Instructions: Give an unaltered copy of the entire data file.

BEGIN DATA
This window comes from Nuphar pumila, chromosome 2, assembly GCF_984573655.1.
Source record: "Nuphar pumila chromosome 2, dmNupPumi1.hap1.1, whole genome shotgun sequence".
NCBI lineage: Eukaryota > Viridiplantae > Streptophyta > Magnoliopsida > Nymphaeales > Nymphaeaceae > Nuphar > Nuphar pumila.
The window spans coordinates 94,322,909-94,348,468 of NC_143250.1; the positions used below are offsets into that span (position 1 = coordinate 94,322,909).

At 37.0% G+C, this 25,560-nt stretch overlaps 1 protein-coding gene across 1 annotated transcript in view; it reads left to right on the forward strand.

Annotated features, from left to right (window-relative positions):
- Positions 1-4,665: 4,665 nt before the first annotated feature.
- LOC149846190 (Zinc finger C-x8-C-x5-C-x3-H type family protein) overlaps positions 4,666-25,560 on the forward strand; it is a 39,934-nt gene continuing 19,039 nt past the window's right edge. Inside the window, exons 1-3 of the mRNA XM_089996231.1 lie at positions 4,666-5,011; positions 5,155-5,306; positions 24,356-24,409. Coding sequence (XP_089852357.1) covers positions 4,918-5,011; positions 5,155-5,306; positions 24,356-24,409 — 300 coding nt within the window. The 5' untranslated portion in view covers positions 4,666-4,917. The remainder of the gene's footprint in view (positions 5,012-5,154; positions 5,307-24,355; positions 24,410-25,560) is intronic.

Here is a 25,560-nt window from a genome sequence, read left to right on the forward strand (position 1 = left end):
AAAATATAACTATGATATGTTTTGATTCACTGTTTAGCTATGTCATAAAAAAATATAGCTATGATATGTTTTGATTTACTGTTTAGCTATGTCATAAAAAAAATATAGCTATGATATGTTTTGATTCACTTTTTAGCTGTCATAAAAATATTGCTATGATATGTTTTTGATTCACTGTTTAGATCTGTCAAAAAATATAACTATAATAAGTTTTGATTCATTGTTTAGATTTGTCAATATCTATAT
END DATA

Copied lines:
This window comes from Nuphar pumila, chromosome 2, assembly GCF_984573655.1.
Source record: "Nuphar pumila chromosome 2, dmNupPumi1.hap1.1, whole genome shotgun sequence".
NCBI lineage: Eukaryota > Viridiplantae > Streptophyta > Magnoliopsida > Nymphaeales > Nymphaeaceae > Nuphar > Nuphar pumila.
The window spans coordinates 94,322,909-94,348,468 of NC_143250.1; the positions used below are offsets into that span (position 1 = coordinate 94,322,909).

At 37.0% G+C, this 25,560-nt stretch overlaps 1 protein-coding gene across 1 annotated transcript in view; it reads left to right on the forward strand.

Annotated features, from left to right (window-relative positions):
- Positions 1-4,665: 4,665 nt before the first annotated feature.
- LOC149846190 (Zinc finger C-x8-C-x5-C-x3-H type family protein) overlaps positions 4,666-25,560 on the forward strand; it is a 39,934-nt gene continuing 19,039 nt past the window's right edge. Inside the window, exons 1-3 of the mRNA XM_089996231.1 lie at positions 4,666-5,011; positions 5,155-5,306; positions 24,356-24,409. Coding sequence (XP_089852357.1) covers positions 4,918-5,011; positions 5,155-5,306; positions 24,356-24,409 — 300 coding nt within the window. The 5' untranslated portion in view covers positions 4,666-4,917. The remainder of the gene's footprint in view (positions 5,012-5,154; positions 5,307-24,355; positions 24,410-25,560) is intronic.

Here is a 25,560-nt window from a genome sequence, read left to right on the forward strand (position 1 = left end):
AAAATATAACTATGATATGTTTTGATTCACTGTTTAGCTATGTCATAAAAAAATATAGCTATGATATGTTTTGATTTACTGTTTAGCTATGTCATAAAAAAAATATAGCTATGATATGTTTTGATTCACTTTTTAGCTGTCATAAAAATATTGCTATGATATGTTTTTGATTCACTGTTTAGATCTGTCAAAAAATATAACTATAATAAGTTTTGATTCATTGTTTAGATTTGTCAATATCTATAT